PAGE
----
In 1601, Tokugawa Ieyasu, the founder of the Tokugawa Shogunate, ordered all the feudal lords in Western Japan to contribute to the construction of Nijō Castle, which was completed during the reign of Tokugawa Iemitsu in 1626. Parts of Fushimi Castle, such as the main tower and the karamon, were moved here in 1625-26. It was built as the Kyoto residence of the Tokugawa Shoguns. The Tokugawa Shogunate used Edo as the capital city, but Kyoto continued to be the home of the Imperial Court. Kyoto Imperial Palace is located north-east of Nijo Castle.
In 1867, the Ninomaru Palace was the stage for the declaration by Tokugawa Yoshinobu, returning the authority to the Imperial Court. Next year the Imperial Cabinet was installed in the castle. The palace became imperial property and was declared a detached palace. During this time, the Tokugawa hollyhock crest was removed wherever possible and replaced with the imperial chrysanthemum. In 1939, the palace was donated to the city of Kyoto and opened to the public the following year.
Nijō Castle has two concentric rings of fortifications, each consisting of a wall and a wide moat. The outer wall has three gates while the inner wall has two. In the southwest corner of the inner wall, there are foundations of a five-story keep, destroyed by a fire in 1750. The inner walls contain Honmaru Palace with its garden. Ninomaru Palace, the kitchens, guard house and several gardens are located between the two main rings of fortifications.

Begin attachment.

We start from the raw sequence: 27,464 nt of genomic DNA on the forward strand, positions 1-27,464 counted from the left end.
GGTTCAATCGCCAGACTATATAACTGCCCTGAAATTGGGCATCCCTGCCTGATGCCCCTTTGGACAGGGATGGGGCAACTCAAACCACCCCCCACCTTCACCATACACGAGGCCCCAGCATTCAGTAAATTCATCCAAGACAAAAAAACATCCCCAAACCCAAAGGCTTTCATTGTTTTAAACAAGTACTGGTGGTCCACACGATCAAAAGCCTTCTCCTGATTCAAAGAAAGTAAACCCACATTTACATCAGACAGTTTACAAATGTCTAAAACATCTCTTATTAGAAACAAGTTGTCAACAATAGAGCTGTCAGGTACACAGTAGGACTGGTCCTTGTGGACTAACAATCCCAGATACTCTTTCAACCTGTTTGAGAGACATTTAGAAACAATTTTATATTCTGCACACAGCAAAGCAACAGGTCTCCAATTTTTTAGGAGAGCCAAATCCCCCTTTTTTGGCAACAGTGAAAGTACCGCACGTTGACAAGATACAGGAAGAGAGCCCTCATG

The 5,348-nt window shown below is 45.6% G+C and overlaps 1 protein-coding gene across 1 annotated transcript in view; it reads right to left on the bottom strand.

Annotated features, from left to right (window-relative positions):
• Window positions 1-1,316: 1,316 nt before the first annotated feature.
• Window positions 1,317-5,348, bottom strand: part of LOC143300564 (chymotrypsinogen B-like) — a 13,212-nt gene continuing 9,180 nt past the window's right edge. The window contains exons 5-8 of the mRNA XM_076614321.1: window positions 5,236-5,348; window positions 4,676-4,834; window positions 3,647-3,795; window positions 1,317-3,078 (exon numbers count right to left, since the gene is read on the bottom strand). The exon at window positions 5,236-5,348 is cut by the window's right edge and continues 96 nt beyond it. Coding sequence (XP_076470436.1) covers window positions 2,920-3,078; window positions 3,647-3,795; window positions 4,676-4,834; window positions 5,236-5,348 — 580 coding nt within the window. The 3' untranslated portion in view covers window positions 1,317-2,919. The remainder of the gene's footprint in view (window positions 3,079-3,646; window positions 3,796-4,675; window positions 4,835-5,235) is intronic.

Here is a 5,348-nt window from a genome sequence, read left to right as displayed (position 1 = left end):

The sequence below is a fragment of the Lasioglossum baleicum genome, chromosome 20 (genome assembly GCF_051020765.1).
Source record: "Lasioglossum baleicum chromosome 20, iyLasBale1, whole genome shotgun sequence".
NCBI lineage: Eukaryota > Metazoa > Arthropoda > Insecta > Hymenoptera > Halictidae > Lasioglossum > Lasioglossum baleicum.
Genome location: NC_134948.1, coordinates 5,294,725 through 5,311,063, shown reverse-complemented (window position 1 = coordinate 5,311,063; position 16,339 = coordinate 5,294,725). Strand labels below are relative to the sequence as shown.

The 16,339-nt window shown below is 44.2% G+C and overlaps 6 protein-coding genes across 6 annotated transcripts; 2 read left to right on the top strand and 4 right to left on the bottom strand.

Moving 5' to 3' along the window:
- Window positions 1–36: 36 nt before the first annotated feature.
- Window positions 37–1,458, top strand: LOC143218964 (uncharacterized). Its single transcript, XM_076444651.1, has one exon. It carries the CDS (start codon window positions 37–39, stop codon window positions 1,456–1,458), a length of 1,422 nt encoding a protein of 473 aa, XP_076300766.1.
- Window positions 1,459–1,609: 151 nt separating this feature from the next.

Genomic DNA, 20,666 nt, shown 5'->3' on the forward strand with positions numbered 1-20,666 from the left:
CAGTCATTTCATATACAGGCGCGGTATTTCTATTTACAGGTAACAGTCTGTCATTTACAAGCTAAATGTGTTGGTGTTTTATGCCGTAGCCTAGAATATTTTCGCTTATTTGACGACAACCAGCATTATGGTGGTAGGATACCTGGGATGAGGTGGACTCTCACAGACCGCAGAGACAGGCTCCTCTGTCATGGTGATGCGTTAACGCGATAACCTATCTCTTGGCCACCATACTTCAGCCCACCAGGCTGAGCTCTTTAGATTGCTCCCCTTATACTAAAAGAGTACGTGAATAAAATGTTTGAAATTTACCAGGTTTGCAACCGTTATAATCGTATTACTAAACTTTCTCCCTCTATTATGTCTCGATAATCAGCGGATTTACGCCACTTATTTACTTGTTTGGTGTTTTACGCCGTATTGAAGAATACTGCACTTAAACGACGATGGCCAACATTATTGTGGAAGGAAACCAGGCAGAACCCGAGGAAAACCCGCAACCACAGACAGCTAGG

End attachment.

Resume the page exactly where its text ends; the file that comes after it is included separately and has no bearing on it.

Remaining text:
The 3300 square meter Ninomaru Palace (,Ninomaru Gōten) consists of five connected separate buildings and is built almost entirely of Hinoki cypress. The decoration includes lavish quantities of gold leaf and elaborate wood carvings, intended to impress visitors with the power and wealth of the shoguns. The sliding doors and walls of each room are decorated with wall paintings by artists of the Kanō school.
The Ōhiroma (Great Hall) is the central core of the Ninomaru Palace and consists of four chambers:
- Ichi-no-ma (First Grand Chamber)
- Ni-no-ma (Second Grand Chamber)
- San-no-ma (Third Grand Chamber)
- Yon-no-ma (Fourth Grand Chamber)
as well as the Musha-kakushi-no-ma (Bodyguards' Chamber) and the Sotetsu-no-ma (Japanese fern-palm chamber).
The rear sections are the Kuroshoin (Inner Audience Chamber) and Shiroshoin (Shogun's living quarters).
The main access to the Ninomaru is through the karamon, a court and the mi-kurumayose or "honourable carriages approach".
Honmaru Palace (,Honmaru Goten) has a surface area of 1600 square meters. The complex has four parts: living quarters, reception and entertainment rooms, entrance halls and kitchen area. The different areas are connected by corridors and courtyards. The architectural style is late Edo period. The palace displays paintings by several famous masters, such as Kanō Eigaku.
Honmaru Palace was originally similar to Ninomaru Palace. The current structure was known as Katsura Palace before being relocated to the present site in 1893 when it was renamed. Originally the palace had 55 buildings, but only a small part was relocated. In 1928 the enthronement banquet of the Showa Emperor (Emperor Hirohito) was held here.
The Seiryū-en garden is the most recent part of Nijō Castle. It was constructed in 1965 in the northern part of the complex, as a facility for the reception of official guests of the city of Kyoto and as a venue for cultural events. Seiryū-en has two tea houses and more than 1,000 carefully arranged stones.
Source, Images: http://en.wikipedia.org/wiki/Nijo_Castle